Work With a Financial Advisor to Understand the Tax Implications of Your Investments

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Contributor, Benzinga
July 5, 2022

Using a financial advisor is one way to invest well, and they can help you. But before talking with one, it can be useful to understand the basic tax implications of various investment and asset types. By working with a financial advisor who understands how tax laws affect your investments, it's possible to achieve profitable investing while simultaneously reducing your potential tax liability.

Here are some of the tax implications that you need to be aware of related to investments. 

Tax Implications of Investments Made by a Financial Advisor

It’s important to consider both risk and tax implications before making an investment. Financial advisors — like those recommended by Datalign Advisory's platform — will take time to explain how your federal and state taxes may be affected by various investment options.   

For example, your financial advisor may explain that the investments in your current portfolio are better suited for a different tax bracket and advise you to make some changes, or your financial advisor may inform you that you can offset the taxes you owe on capital gains through tax-loss harvesting. By selling losing investments at the end of the year to generate capital losses to offset capital gains, you can recover at least a portion of your losses by reducing tax obligations.

Understanding the basic tax concepts of various investment and asset types is not only smart, but will help you be a more active proactive investor. Here are some points that you should understand when speaking to your financial advisor.

1. Municipal Bonds: One of the best tax-advantaged investments you can make is in municipal bonds. That’s because you pay no federal tax on the interest earned on these bonds. You may also avoid local or state taxes on the interest depending on where the bonds are issued. Unlike corporate bonds, municipal bonds are a great addition to your portfolio if you're looking for a tax-advantaged investment.

2. Annuities: This investment product also provides tax benefits for investors, and your financial advisor can speak with you about how to best use it. For instance, you earn interest, dividends or capital gains tax-free on an annuity until you begin making withdrawals. At that time, your advisor can help you continue to enjoy the tax advantages by timing the withdrawals. During this time, you may be able to withdraw money from your investments at a lower tax rate because you’re likely in a lower income tax bracket.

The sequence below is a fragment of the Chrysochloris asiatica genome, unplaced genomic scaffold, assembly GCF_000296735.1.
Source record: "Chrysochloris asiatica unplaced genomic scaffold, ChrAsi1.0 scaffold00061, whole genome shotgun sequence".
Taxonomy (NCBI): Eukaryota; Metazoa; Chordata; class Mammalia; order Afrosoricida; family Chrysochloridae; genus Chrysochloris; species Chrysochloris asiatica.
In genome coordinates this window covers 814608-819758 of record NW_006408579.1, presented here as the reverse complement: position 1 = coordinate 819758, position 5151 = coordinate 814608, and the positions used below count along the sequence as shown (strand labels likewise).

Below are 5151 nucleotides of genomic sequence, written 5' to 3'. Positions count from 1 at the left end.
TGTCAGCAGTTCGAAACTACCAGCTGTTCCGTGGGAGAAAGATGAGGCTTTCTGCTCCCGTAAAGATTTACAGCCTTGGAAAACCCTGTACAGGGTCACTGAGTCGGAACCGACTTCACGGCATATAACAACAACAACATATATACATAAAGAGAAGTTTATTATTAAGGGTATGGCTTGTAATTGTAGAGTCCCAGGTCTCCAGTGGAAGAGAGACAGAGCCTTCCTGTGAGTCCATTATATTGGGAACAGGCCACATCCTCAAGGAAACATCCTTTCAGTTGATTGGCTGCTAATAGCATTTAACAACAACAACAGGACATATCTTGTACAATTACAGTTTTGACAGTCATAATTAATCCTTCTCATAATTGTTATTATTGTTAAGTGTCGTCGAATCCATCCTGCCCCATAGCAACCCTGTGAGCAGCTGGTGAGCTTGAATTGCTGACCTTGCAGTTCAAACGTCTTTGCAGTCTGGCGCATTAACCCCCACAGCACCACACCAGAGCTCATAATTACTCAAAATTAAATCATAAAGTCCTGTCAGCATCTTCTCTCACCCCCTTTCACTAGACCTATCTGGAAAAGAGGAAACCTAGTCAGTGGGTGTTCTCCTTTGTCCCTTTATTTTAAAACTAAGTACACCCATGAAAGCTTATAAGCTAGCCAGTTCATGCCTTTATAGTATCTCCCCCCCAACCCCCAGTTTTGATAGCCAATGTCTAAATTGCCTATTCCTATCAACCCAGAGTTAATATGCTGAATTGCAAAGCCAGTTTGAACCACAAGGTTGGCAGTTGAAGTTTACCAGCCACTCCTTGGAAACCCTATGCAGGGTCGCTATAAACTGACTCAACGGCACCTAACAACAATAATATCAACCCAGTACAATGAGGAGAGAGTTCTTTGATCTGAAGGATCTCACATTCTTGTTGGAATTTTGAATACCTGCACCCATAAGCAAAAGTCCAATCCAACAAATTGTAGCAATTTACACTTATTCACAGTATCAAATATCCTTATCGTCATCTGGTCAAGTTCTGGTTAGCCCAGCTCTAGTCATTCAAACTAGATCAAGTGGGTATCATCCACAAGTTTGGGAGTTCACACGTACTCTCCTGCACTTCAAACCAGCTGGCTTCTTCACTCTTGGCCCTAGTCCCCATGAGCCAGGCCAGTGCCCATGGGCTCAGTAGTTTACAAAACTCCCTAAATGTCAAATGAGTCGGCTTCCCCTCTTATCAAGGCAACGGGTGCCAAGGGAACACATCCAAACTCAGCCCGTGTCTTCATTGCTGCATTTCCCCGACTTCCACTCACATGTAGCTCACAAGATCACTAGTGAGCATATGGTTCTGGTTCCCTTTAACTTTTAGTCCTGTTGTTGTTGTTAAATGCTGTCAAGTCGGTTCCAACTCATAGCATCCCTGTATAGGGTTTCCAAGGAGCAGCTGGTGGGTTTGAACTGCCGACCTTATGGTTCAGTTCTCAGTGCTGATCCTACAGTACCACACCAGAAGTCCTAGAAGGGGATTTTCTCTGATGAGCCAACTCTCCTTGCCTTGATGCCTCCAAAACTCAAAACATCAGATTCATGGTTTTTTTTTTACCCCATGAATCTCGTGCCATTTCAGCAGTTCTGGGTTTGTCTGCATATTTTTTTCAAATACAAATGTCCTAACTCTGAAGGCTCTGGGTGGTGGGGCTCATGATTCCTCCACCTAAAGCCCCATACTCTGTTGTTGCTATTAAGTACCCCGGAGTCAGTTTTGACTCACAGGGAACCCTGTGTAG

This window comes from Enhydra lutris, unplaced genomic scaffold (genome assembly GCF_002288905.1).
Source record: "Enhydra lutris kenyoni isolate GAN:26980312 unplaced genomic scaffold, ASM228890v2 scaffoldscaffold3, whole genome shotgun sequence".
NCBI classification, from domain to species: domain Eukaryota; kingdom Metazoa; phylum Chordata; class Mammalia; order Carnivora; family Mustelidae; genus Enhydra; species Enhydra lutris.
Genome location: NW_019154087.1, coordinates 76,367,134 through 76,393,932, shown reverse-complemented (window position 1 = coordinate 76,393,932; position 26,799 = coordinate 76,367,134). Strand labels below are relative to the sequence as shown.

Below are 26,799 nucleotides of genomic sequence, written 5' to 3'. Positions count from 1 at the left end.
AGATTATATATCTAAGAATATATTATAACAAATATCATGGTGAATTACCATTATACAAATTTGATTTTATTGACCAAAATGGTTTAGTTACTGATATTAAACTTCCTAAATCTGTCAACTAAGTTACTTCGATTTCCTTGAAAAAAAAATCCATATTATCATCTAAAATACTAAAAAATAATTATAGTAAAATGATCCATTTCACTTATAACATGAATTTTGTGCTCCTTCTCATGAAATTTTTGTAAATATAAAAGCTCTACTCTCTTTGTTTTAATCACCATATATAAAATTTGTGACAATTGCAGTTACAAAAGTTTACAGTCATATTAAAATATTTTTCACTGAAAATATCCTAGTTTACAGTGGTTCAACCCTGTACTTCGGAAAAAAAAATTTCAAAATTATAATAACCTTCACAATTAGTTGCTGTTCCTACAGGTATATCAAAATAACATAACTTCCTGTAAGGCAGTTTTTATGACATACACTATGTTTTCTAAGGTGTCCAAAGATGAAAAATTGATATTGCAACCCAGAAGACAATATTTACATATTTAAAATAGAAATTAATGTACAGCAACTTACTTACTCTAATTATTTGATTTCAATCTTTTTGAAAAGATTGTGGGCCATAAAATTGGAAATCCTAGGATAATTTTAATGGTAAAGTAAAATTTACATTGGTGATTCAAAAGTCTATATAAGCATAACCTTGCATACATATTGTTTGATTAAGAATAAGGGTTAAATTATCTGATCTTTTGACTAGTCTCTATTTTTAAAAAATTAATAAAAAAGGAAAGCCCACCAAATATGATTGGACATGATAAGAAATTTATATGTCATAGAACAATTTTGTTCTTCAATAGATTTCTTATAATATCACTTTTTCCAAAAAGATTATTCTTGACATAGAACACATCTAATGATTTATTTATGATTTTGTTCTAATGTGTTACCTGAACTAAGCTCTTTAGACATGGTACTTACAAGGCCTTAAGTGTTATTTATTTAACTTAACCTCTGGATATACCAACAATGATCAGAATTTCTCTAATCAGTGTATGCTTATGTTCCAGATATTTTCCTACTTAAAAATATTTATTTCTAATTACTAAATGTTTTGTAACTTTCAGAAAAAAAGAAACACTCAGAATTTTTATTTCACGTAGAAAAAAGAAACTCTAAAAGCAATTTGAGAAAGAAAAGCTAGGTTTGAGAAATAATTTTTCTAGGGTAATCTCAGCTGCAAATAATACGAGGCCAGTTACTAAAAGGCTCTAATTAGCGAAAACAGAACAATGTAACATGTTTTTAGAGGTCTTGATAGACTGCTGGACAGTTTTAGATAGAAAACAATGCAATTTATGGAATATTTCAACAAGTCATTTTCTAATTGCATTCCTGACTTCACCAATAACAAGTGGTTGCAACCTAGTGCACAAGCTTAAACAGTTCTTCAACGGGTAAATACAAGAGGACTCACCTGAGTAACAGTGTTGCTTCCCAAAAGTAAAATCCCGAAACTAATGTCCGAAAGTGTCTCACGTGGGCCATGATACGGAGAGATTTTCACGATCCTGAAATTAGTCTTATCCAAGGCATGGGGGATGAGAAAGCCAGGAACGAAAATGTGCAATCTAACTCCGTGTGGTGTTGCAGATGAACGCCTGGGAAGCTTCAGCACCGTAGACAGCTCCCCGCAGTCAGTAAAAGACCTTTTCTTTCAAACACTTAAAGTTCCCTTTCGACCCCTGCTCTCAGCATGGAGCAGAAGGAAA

3. Mutual Funds: Investing in mutual funds is a great way to diversify your investments, but you may be able to reduce your tax burden by investing in a specific type of mutual fund. For instance, active mutual funds trade in and out of different positions, which helps the fund make money. But when it does, those capital gains are passed onto you along with the tax obligations. You can still invest in mutual funds and reduce your tax burden by looking to index funds or exchange-traded funds. These types of funds may reap the same or similar return on investment, but because of their buy-and-hold strategy and indexing (which are designed to include gains in the share price), they may help you avoid capital gains distributions. These funds reap the same return on investment, but because they turn over less frequently, they will help you avoid those capital gains distributions.

4. Tax-Loss Harvesting: Sometimes you might want to sell a stock to offset a gain, but you want to do it in a way that gives you the tax advantages you seek. You cannot sell a stock for a loss that you purchased within the past 31 days, and if you have owned the stock for longer than that and sell it, you cannot repurchase it or any other “substantially identical” stock for 31 days. This transaction is called the wash sale period, and your financial advisor should advise you on how to use it to take to properly sells stocks to offset gains. Taking advantage of tax-loss harvesting may require you to wait at least 31 days (the "wash sale period"), and your financial advisor can advise you how to properly structure and time your investment sales to ensure you don't accidentally trigger adverse tax consequences.